Euphorbia corollata (flowering spurge) gives a great cloud effect to any garden when it blooms with its branching clusters of stalked flowers.
It is an open land species, preferring drier soils. It is commonly found in prairies and other grasslands, on rocky glades, on the roadsides, old fields, and in savannas and woodlands. The plant is dichotomously branched (repeatedly forked in two) at the top, each final branch ending in a flower cluster. Each cluster holds one pistillate (female) flower and several staminate (male) flowers. While the foliage is normally a shade of green, during the autumn it often becomes an attractive reddish color. Like most members of the family, it produces a milky sap that can be a skin and eye irritant.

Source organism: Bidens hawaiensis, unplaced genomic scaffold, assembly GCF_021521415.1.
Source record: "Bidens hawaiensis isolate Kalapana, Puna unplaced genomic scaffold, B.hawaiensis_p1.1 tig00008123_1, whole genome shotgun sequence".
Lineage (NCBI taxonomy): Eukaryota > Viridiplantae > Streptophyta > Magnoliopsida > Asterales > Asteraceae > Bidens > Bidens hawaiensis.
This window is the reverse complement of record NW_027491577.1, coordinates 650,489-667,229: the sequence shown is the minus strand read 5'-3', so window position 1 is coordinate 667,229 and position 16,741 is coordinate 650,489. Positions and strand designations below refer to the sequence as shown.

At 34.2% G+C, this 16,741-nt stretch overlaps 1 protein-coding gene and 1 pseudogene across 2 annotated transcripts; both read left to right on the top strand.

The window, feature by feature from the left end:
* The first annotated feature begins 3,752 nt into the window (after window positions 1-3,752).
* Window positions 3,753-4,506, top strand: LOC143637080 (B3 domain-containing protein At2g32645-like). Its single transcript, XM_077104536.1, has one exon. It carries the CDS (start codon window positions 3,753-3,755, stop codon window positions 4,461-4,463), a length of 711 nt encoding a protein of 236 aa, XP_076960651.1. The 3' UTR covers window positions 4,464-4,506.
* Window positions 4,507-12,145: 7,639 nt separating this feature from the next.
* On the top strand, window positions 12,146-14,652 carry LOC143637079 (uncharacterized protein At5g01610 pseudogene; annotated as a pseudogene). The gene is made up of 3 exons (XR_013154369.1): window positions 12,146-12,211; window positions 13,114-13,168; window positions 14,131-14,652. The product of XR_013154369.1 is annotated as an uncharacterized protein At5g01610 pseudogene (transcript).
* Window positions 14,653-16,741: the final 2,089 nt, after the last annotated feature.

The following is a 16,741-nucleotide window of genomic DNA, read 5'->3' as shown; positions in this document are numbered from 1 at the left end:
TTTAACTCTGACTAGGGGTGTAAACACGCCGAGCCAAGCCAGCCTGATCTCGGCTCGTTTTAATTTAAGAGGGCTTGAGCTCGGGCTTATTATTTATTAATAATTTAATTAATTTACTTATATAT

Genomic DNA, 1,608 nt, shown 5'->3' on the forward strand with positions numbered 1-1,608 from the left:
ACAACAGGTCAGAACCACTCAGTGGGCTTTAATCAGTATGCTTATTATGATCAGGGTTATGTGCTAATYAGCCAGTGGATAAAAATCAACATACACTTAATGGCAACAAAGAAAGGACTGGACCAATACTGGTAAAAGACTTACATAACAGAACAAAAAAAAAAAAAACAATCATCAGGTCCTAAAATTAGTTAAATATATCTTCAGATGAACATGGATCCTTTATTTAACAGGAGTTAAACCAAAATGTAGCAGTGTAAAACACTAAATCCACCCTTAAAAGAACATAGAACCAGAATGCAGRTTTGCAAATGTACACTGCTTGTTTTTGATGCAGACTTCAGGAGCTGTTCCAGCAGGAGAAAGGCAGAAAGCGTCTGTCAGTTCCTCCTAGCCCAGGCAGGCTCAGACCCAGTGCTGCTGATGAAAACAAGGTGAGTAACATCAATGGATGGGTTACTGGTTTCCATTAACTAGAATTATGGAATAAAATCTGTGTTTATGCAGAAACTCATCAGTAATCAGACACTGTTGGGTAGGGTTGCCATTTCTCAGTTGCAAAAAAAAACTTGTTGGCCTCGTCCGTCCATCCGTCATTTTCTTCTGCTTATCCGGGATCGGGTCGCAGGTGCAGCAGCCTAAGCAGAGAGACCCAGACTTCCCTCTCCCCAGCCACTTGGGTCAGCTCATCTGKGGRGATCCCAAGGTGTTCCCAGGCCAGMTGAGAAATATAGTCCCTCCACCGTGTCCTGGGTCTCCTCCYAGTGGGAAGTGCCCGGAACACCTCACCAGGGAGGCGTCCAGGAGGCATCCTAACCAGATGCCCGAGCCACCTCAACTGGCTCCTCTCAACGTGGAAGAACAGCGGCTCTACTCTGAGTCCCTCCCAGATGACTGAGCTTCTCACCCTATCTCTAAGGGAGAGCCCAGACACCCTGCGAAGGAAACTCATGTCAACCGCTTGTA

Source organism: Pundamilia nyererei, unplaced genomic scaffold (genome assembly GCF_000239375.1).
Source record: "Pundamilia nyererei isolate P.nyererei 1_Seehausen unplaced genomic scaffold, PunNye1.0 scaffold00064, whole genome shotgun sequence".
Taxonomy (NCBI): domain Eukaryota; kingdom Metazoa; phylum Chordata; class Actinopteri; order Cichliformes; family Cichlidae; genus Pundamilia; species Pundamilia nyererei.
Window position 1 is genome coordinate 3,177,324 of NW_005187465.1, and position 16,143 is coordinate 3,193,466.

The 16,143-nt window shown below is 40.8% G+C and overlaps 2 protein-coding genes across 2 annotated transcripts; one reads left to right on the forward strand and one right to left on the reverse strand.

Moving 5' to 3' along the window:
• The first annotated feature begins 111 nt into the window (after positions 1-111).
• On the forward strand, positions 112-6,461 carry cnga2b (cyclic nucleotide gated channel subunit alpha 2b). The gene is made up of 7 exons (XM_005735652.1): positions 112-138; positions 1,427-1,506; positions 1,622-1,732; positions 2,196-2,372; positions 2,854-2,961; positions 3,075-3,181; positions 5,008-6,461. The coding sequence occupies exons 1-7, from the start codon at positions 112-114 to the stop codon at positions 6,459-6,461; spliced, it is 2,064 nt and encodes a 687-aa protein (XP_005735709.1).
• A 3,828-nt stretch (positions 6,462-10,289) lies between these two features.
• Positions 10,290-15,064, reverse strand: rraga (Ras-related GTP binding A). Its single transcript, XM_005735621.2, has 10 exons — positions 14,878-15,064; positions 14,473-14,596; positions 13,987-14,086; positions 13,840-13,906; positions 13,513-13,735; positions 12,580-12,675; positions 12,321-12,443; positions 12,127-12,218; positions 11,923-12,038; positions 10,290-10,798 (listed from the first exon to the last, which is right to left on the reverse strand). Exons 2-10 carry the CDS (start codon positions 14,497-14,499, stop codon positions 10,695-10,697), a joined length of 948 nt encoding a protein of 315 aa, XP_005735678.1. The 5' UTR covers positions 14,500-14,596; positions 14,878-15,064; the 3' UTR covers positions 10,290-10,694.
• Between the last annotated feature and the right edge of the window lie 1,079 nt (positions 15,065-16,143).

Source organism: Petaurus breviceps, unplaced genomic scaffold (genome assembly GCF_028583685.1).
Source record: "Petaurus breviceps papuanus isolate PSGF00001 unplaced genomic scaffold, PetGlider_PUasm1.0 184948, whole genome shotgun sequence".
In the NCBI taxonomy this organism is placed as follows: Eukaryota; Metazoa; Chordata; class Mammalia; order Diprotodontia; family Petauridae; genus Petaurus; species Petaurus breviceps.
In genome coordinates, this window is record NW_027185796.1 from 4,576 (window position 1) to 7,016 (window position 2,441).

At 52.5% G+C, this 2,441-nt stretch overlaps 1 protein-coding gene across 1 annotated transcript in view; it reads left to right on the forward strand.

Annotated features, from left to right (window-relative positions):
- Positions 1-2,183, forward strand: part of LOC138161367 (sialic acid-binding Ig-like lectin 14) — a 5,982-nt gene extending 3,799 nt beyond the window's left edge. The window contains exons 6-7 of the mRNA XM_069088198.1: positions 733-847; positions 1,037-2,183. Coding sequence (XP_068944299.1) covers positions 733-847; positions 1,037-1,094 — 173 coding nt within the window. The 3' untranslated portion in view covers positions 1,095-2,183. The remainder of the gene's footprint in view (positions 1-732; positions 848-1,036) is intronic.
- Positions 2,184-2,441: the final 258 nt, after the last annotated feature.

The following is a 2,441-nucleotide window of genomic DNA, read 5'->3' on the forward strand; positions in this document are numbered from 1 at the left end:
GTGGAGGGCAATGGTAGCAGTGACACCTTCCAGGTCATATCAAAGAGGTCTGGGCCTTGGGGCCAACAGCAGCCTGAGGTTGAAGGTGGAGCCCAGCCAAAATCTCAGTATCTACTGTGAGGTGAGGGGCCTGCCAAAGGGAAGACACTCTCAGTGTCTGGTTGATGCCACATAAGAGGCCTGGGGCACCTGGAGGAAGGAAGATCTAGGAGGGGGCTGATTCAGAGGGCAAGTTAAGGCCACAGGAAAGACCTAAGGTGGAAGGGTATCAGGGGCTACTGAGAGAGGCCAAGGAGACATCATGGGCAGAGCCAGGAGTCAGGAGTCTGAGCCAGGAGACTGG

|Botanical Name||Euphorbia corollata|
|Common Name||flowering spurge|
|USDA Zone||4 thru 7|
|Light Requirement||Full Sun to Part Sun|
|Season(s) of interest||summer, fall|
|Height and Spread||2-3ft x 1-1.5ft (60-90cm x 30-45cm)|
|Attracts Wildlife||Provides Food for Birds, Attracts Pollinators, Rarely Browsed by Mammalian Herbivores|
|Additional Information||Native to Chicago Region.|
|Location in Lurie Garden||Southwest Light Plate, Southeast Light Plate, Northeast Light Plate, Northwest Light Plate|